Topping is well known for their low-cost audio electronics, ranging from amplifiers to DACs and headamps. They have become increasingly upmarket and their top-of-the-line DAC, the D90 was released last year.
The buzz around the D90 was centered around the decoding chip used, the Asahi Kasei AK4499. The DAC chip alone does not maketh the final output. The quality of the power supplies and the output stage play a part too, not to mention the implementation of the digital receiver, clocks etc.
The AK4499 is Asahi Kasei’s premium offering in their Velvet Sound range. It is described as a 4 channel switched resistor DAC with top-notch measurements like a dynamic range of 137 db (stereo) and THD+N of -124 db.
The D90 MQA DAC is an update of the D90 DAC with MQA decoding and a change of the USB chip from the XMOS XU208 to the XU216. The rest of the features list of the D90 MQA reads like any top-shelf DAC, including fully balanced outputs, DSD 512 decoding, I2S input and dual Accusilicon Femto clocks. The best feature is left for last - a retail price comfortably below USD 1,000 (USD 799.99) !
In a nod to modern conveniences, the D90 MQA includes a Bluetooth receiver, with support for Bluetooth 5.0 and LDAC/AAC/S-BC/APTX/APTX LL/APTXHD protocol. In other words, you can stream 24 bit / 96 kHz music with the right source. If you believe that a receiver and antenna is the work of the hi-fi devil, you can disable the function from the front panel.
The rear panel has all the usual inputs, including Toslink and AES. I2S input is in the form of a HDMI socket, and the pin settings can be configured to maximise compatibility with your source.
Both single ended and balanced outputs are provided. The RCA jacks are spaced quite close, so be careful if you have cables with very large connectors.
Looking at Topping’s internal pictures, a single power transformer is used in the linear power supply (voltage is easily switchable by the user), with lots of goodies like Nichicon FW power supply capacitors, TI OPA1612 chips for I/V conversion, and healthy voltage regulation (including 6 independent regulated power supplies). Bear in mind that all this is packed in an enclosure that is small and light enough to be held in the palm of your hand. The Topping's external dimensions are 22.2 cm x 16 cm x 4.5 cm (W x D x H), and the unit weighs 1.4 kg.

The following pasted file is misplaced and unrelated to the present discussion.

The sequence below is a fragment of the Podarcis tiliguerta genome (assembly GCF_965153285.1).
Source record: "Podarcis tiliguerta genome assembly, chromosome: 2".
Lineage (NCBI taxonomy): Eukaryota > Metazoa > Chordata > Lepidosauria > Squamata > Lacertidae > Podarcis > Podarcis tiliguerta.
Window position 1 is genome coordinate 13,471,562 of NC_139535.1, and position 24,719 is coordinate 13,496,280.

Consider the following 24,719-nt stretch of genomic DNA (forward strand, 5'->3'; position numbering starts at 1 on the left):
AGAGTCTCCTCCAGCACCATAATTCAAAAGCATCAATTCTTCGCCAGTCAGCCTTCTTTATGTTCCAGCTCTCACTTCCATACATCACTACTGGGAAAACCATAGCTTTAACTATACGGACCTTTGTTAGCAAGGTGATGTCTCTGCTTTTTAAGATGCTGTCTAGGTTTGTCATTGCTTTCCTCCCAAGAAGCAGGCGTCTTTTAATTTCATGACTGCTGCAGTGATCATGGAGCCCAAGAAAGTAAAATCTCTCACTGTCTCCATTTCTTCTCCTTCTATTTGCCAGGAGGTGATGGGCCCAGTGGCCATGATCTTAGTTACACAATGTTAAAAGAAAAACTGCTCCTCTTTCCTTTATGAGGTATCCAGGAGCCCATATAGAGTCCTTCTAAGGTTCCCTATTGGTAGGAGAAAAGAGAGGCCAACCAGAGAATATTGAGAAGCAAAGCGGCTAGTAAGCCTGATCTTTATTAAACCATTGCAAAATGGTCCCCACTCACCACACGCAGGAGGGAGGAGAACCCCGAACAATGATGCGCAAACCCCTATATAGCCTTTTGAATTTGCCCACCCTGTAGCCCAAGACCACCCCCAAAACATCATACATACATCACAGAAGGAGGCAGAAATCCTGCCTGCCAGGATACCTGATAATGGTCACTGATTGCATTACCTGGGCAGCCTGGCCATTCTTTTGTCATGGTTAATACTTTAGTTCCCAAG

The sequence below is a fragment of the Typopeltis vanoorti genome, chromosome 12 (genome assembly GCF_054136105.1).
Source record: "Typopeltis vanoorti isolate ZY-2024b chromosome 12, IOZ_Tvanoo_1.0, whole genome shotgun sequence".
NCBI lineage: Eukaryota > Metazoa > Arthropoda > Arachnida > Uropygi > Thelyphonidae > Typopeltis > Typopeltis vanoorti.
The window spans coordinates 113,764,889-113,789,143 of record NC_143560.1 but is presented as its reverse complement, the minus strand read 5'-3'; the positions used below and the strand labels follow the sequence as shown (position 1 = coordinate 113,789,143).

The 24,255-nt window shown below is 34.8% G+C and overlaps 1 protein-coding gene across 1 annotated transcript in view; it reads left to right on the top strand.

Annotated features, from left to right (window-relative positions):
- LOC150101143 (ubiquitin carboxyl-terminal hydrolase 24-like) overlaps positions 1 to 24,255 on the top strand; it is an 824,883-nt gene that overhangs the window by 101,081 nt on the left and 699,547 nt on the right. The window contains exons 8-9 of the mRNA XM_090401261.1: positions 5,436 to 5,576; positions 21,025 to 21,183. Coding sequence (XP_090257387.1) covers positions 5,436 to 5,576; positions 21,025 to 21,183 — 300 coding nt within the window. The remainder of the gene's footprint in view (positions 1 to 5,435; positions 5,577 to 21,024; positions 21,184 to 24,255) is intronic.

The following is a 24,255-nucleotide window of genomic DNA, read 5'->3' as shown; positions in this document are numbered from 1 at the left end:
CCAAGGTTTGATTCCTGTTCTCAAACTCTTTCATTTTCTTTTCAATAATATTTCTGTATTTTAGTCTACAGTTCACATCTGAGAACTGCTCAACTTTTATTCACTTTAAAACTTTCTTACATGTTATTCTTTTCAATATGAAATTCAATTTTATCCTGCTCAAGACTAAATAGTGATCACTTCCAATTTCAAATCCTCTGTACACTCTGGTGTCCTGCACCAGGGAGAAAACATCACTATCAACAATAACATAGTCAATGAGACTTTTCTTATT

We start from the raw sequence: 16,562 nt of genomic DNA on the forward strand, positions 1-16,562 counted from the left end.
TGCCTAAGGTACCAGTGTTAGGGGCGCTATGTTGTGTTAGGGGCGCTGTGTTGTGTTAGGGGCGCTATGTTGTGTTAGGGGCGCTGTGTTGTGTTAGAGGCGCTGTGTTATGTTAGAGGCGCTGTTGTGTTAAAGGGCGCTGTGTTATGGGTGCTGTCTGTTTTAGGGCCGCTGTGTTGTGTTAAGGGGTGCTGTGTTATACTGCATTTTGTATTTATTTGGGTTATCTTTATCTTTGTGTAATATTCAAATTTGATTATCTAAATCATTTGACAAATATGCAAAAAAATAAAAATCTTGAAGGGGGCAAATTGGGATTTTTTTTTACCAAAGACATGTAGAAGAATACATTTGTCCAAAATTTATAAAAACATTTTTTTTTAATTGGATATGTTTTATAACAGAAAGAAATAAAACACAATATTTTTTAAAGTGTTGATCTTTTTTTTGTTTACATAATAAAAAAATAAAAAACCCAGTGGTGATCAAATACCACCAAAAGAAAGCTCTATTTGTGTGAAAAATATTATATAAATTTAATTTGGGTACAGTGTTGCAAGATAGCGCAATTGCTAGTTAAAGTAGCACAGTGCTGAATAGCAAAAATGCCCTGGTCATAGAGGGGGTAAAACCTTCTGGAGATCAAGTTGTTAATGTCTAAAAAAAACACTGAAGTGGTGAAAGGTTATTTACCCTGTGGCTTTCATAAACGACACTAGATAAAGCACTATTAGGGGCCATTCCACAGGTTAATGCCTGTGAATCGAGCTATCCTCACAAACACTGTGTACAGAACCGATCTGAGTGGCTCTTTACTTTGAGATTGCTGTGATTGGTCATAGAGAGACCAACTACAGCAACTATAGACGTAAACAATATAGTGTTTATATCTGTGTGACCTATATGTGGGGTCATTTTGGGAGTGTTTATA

The Topping is a fully balanced design, with two outputs from the AKM4499 DAC chip paralleled to achieve better performance. The AK4118 receiver chip supports up to 24 bit / 192 kHz sampling rates through the Optical, Coaxial and AES digital inputs. USB and I2S inputs support up to 768 kHz sampling rate, as well as DSD 64 - DSD512. The XMOS XU216 chip contains two xCORE tiles with up to 2000 MIPS processing power (double that of the XU208). You may also choose to have simultaneous output from both the RCA and XLR analog outputs, or only have one output active.
The digital volume control can be operated in 0.5 db steps, which permits you to skip a separate pre-amplifier if required. The Topping also has a choice of six FIR digital filters for PCM and two settings for DSD. A plastic remote control is also provided with close to full functionality.
I liked the front OLED panel, which uses large fonts that can be seen across the room. All necessary information is displayed, including the active input and output(s), sampling rate, volume and whether the stream decoded is PCM, DSD and MQA processed.
MQA - A Primer
MQA, or Master Quality Authenticated is a process that was established by Meridian Audio, the well-known British hi-fi company. MQA allows high-resolution audio to be packed into a compact data stream. It also digitally fingerprints files so that you can be assured that your file has not been tampered with in any way.
MQA files are backward compatible with any equipment capable of playing back red-book CDs or digital files, and can be encoded on popular files formats like WAV, FLAC or ALAC. In a process that is termed as "Audio-Origami", the high-resolution signal is folded into either a 44.1 kHz or 48 kHz sampled format depending on the sampling rate of the original file. Lossy compression is applied to the ultra-sonic frequency range (which has little amounts of energy). The most practical benefit to this is reduced data bandwith required if you are streaming (e.g. from Tidal), and much smaller file size.
MQA is also able to do digital compensation to the encoded signal based on the recording equipment. If your DAC has a full MQA decoder, there is also further compensation for the playback device.
The first level decoding (MQA Core Decoder) of the signal enables the signal to be unfolded into a high resolution stream (MQA Core Stream) of either 88.2 kHz or 96 kHz. You may use Roon, or any other compatible software decoder to extract the MQA Core Stream.
The Topping is a full MQA decoder which will perform the full unfolding, authentication of the stream and do file and DAC specific compensation to achieve the highest possible sound quality.
I high recommend watching this video on "The Hans Beekhuyzen Channel" which explains how MQA works.
(To be continued ....)